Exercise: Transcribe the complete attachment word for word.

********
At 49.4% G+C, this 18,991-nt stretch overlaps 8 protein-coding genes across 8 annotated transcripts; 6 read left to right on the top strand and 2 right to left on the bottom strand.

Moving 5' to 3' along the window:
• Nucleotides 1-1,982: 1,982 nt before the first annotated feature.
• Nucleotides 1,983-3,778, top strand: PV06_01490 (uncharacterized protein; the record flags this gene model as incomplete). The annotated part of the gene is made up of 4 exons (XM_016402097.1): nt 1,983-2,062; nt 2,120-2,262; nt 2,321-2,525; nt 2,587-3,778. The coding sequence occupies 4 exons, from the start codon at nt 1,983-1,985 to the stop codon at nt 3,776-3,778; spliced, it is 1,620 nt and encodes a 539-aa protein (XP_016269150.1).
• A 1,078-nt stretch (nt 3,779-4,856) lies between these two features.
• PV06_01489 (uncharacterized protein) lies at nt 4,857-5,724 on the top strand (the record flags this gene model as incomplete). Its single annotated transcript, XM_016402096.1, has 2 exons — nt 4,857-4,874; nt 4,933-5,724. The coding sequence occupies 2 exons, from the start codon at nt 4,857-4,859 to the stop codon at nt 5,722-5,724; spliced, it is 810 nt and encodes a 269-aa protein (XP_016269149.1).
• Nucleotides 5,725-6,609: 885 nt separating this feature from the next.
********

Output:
At 49.4% G+C, this 18,991-nt stretch overlaps 8 protein-coding genes across 8 annotated transcripts; 6 read left to right on the top strand and 2 right to left on the bottom strand.

Moving 5' to 3' along the window:
• Nucleotides 1-1,982: 1,982 nt before the first annotated feature.
• Nucleotides 1,983-3,778, top strand: PV06_01490 (uncharacterized protein; the record flags this gene model as incomplete). The annotated part of the gene is made up of 4 exons (XM_016402097.1): nt 1,983-2,062; nt 2,120-2,262; nt 2,321-2,525; nt 2,587-3,778. The coding sequence occupies 4 exons, from the start codon at nt 1,983-1,985 to the stop codon at nt 3,776-3,778; spliced, it is 1,620 nt and encodes a 539-aa protein (XP_016269150.1).
• A 1,078-nt stretch (nt 3,779-4,856) lies between these two features.
• PV06_01489 (uncharacterized protein) lies at nt 4,857-5,724 on the top strand (the record flags this gene model as incomplete). Its single annotated transcript, XM_016402096.1, has 2 exons — nt 4,857-4,874; nt 4,933-5,724. The coding sequence occupies 2 exons, from the start codon at nt 4,857-4,859 to the stop codon at nt 5,722-5,724; spliced, it is 810 nt and encodes a 269-aa protein (XP_016269149.1).
• Nucleotides 5,725-6,609: 885 nt separating this feature from the next.